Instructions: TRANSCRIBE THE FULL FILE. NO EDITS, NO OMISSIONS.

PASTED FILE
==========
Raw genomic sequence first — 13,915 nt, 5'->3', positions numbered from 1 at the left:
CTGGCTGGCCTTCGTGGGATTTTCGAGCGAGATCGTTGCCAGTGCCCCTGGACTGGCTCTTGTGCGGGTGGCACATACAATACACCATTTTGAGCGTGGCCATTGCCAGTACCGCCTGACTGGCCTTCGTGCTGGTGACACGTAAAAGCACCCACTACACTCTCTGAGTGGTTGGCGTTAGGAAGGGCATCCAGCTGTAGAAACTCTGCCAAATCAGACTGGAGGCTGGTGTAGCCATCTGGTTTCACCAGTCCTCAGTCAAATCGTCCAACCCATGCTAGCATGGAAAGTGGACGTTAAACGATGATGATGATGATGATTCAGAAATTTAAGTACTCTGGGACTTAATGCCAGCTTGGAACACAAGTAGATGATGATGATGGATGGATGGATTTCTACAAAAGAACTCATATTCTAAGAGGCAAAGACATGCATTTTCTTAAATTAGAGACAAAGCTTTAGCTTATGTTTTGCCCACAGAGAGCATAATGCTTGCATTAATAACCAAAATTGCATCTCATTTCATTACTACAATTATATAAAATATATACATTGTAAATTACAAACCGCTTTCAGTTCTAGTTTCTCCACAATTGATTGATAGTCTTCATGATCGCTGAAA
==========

Raw genomic sequence first — 13,915 nt, 5'->3', positions numbered from 1 at the left:
CTGGCTGGCCTTCGTGGGATTTTCGAGCGAGATCGTTGCCAGTGCCCCTGGACTGGCTCTTGTGCGGGTGGCACATACAATACACCATTTTGAGCGTGGCCATTGCCAGTACCGCCTGACTGGCCTTCGTGCTGGTGACACGTAAAAGCACCCACTACACTCTCTGAGTGGTTGGCGTTAGGAAGGGCATCCAGCTGTAGAAACTCTGCCAAATCAGACTGGAGGCTGGTGTAGCCATCTGGTTTCACCAGTCCTCAGTCAAATCGTCCAACCCATGCTAGCATGGAAAGTGGACGTTAAACGATGATGATGATGATGATTCAGAAATTTAAGTACTCTGGGACTTAATGCCAGCTTGGAACACAAGTAGATGATGATGATGGATGGATGGATTTCTACAAAAGAACTCATATTCTAAGAGGCAAAGACATGCATTTTCTTAAATTAGAGACAAAGCTTTAGCTTATGTTTTGCCCACAGAGAGCATAATGCTTGCATTAATAACCAAAATTGCATCTCATTTCATTACTACAATTATATAAAATATATACATTGTAAATTACAAACCGCTTTCAGTTCTAGTTTCTCCACAATTGATTGATAGTCTTCATGATCGCTGAAA